Bicycle Heaven: A “Wheel Deal” in Pittsburgh
by David Kriso
In the great city of Pittsburgh, there is much fun and excitement to be discovered. From Pirates baseball in the summer, to Steelers football in the fall, to Penguins hockey throughout the winter and spring, it’s a sports fan’s dream. For those with hearty appetites, the legendary Primanti Bros. serves up its iconic sandwiches and mouth-watering gourmet wings. And there’s one attraction that gets local attention, but not the wider notice that it truly deserves. This is the Bicycle Heaven Museum.
Located at the corner of Preble and Columbus Avenues on the Ohio River, Bicycle Heaven is a showcase of bicycle magic for all ages. It was first established in 2011 by Craig and Mindy Morrow. Creating the museum was almost a necessity. “I have been collecting bicycles for more than thirty years. It got to a point where I had bicycles of all types in all corners of my home,” Morrow says.
And it is no ordinary museum. For avid cyclists, bicycle enthusiasts, and even bicycling historians, Bicycle Heaven is a place to be lost in wonder. It is home to the world’s largest collection of bicycles, some four thousand of them from vintage to present day. It also houses the world’s largest bike shop. And the collection keeps growing. “We keep adding new bicycles every week,” says Morrow. “They come from recent visitors and bicycle collectors alike.”
From children’s bicycles to adult bicycles to bicycles used in movies and TV shows, entering Bicycle Heaven is like walking into a time capsule filled with childhood and young adult memories. Visitor are nearly overwhelmed by the wall-to-wall bicycles and the mountains of artifacts on exhibit.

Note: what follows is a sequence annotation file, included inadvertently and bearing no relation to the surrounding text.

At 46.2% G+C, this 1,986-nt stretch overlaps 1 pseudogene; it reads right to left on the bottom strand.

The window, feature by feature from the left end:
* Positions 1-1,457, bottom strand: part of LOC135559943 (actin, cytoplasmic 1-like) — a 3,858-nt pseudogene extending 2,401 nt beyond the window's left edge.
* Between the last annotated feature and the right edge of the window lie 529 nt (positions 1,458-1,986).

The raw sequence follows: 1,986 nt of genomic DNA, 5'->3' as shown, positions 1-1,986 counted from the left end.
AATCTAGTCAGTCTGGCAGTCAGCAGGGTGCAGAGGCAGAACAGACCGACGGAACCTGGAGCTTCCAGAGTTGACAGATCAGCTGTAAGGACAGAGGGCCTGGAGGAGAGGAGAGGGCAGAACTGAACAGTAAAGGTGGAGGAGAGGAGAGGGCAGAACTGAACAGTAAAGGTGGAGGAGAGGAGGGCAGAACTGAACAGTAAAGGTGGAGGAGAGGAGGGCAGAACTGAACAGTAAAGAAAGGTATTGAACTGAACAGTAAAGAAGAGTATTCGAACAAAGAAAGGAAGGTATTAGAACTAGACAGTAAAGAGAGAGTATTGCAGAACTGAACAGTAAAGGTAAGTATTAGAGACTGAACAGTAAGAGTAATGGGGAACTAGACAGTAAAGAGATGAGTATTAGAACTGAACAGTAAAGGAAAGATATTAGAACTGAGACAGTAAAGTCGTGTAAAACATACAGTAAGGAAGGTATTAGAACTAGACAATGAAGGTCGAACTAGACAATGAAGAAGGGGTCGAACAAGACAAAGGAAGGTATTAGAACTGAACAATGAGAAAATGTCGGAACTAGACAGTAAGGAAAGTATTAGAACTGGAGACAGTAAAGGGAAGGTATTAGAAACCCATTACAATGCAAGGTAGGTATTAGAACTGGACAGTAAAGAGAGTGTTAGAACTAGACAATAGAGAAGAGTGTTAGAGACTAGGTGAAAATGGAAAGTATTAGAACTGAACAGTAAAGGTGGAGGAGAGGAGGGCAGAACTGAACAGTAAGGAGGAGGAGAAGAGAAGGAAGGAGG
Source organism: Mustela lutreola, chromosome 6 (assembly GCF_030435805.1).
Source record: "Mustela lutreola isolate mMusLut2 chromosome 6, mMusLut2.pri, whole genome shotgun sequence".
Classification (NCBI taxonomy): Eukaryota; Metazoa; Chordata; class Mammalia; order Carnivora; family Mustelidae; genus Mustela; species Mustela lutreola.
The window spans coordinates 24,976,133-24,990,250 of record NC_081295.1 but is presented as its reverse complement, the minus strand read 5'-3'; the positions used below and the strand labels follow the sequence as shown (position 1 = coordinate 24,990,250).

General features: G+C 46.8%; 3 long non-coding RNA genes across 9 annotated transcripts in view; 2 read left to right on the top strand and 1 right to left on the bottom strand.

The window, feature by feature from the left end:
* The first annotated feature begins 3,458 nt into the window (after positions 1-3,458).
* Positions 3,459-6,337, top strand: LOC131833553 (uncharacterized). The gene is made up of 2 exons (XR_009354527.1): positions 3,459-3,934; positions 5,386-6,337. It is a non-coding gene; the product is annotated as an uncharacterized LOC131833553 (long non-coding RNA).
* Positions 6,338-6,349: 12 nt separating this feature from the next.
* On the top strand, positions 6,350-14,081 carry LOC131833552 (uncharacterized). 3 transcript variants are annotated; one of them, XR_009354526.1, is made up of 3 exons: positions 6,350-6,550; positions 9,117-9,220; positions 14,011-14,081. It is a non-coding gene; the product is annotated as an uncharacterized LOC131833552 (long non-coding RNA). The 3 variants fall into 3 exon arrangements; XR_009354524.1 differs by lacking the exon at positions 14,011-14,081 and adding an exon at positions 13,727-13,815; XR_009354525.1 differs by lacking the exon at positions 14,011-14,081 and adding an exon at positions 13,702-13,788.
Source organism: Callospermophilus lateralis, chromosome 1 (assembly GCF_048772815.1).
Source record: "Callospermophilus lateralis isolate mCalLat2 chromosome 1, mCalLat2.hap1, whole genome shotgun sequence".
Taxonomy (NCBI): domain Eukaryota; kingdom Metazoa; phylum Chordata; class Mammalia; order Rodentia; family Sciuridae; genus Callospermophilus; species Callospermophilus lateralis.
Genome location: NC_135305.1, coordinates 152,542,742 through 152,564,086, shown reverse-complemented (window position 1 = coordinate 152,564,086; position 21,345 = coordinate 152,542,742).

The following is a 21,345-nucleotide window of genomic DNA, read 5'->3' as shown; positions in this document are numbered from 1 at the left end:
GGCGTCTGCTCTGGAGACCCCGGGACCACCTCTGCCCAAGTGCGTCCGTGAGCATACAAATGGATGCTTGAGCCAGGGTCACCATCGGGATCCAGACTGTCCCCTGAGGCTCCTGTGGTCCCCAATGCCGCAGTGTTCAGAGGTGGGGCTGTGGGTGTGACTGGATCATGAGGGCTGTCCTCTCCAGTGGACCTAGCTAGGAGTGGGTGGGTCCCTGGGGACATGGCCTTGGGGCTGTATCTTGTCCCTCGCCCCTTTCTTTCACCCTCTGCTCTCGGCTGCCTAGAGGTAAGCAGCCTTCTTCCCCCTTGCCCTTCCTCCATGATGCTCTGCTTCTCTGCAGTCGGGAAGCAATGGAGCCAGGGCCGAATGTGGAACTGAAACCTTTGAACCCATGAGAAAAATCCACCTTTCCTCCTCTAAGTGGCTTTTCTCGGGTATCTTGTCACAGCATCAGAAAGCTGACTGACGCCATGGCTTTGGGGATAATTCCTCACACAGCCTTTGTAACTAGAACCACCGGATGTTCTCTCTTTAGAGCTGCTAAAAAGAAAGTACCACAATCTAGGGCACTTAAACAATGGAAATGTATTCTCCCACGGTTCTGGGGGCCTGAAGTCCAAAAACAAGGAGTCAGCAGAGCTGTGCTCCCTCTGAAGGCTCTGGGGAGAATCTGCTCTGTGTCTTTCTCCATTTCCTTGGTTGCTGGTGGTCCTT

And there are many items at Bicycle Heaven that few people would think would expect to stumble across. For example, there is Pee-Wee Herman’s bicycle from Pee-Wee Herman’s Big Adventure as well as the multi-seated bicycle from the 1960s TV show The Monkees. For model railroad fanatics, Mr. Morrow has a suspended Lehmann Gross Bahn (LBG) train setup spanning the entire second floor.
Bicycle Heaven receives dozens upon dozens of bicycle donations and trade-ins. According museum staff member Zach Woodard, “When anyone wishes to donate any bicycles, we do have a lengthy and detailed conversation with them via telephone. From there we determine whether or not we will accept their donation. If it’s an authentic item, they are asked to send pictures of the bicycle or artifact. From there, we determine if it’s a yes or a no. If yes, we will pay for shipping.”
Unlike many museums, Bicycle Heaven is not government funded. Donations of any amount are accepted at the door. “They help keep our lights on!” says a sign in front of the museum. Admission is free. This year, on the weekend of June 8th and 9th and the weekend of August 24th and 25th, Bicycle Heaven will be hosting a trade show at RJ Casey Industrial Park. Bike groups are invited. New bicycles and bicycle dealers will be set up for display. Notably, antique and classic bicycle parts will be on exhibit. Further details can be found at BicycleHeaven.org.
Bicycle Heaven is a wonderful example of the way the city of Pittsburgh honors its history and cultural heritage. Indeed, this is no run-of-the-mill museum—it’s the “wheel deal!”
Photo credits “Craig and Mindy Morrow” Owners of Museum and bike by Craig Morrow.
David Kriso is a travel writer and lecturer focusing mainly on railroad and cruise travel. His work has been published in Cruise Travel magazine, Porthole Cruise magazine, NUSA Sun, H & E Naturist magazine (England), N (Nantucket) magazine, and Examiner.com. He has lectured at libraries across New Jersey and New York as well as in Alexandria, VA, Silver Spring, MD, and Everett, MA. His web site is DEKTravelJournal.com.